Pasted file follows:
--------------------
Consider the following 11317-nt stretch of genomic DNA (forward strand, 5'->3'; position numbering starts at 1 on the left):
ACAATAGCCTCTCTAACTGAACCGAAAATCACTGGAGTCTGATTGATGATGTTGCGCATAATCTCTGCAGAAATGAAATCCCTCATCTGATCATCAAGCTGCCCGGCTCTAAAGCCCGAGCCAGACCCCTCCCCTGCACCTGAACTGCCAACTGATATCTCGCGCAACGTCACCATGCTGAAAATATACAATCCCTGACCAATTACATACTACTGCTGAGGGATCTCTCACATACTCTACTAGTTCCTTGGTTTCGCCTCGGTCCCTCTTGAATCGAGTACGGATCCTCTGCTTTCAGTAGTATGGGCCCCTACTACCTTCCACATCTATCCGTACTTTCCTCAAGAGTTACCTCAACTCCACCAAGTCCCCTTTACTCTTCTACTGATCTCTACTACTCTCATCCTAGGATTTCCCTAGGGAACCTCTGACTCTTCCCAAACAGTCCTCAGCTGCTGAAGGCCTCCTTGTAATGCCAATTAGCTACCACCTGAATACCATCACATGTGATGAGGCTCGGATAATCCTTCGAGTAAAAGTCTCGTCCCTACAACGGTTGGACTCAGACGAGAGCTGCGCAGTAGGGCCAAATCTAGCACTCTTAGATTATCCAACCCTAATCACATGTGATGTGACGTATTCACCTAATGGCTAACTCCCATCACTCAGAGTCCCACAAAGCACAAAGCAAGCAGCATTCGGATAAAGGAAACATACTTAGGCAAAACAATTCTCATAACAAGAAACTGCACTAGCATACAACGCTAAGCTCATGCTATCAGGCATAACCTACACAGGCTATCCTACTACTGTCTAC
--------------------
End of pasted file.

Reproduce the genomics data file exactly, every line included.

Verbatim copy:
Consider the following 11317-nt stretch of genomic DNA (forward strand, 5'->3'; position numbering starts at 1 on the left):
ACAATAGCCTCTCTAACTGAACCGAAAATCACTGGAGTCTGATTGATGATGTTGCGCATAATCTCTGCAGAAATGAAATCCCTCATCTGATCATCAAGCTGCCCGGCTCTAAAGCCCGAGCCAGACCCCTCCCCTGCACCTGAACTGCCAACTGATATCTCGCGCAACGTCACCATGCTGAAAATATACAATCCCTGACCAATTACATACTACTGCTGAGGGATCTCTCACATACTCTACTAGTTCCTTGGTTTCGCCTCGGTCCCTCTTGAATCGAGTACGGATCCTCTGCTTTCAGTAGTATGGGCCCCTACTACCTTCCACATCTATCCGTACTTTCCTCAAGAGTTACCTCAACTCCACCAAGTCCCCTTTACTCTTCTACTGATCTCTACTACTCTCATCCTAGGATTTCCCTAGGGAACCTCTGACTCTTCCCAAACAGTCCTCAGCTGCTGAAGGCCTCCTTGTAATGCCAATTAGCTACCACCTGAATACCATCACATGTGATGAGGCTCGGATAATCCTTCGAGTAAAAGTCTCGTCCCTACAACGGTTGGACTCAGACGAGAGCTGCGCAGTAGGGCCAAATCTAGCACTCTTAGATTATCCAACCCTAATCACATGTGATGTGACGTATTCACCTAATGGCTAACTCCCATCACTCAGAGTCCCACAAAGCACAAAGCAAGCAGCATTCGGATAAAGGAAACATACTTAGGCAAAACAATTCTCATAACAAGAAACTGCACTAGCATACAACGCTAAGCTCATGCTATCAGGCATAACCTACACAGGCTATCCTACTACTGTCTAC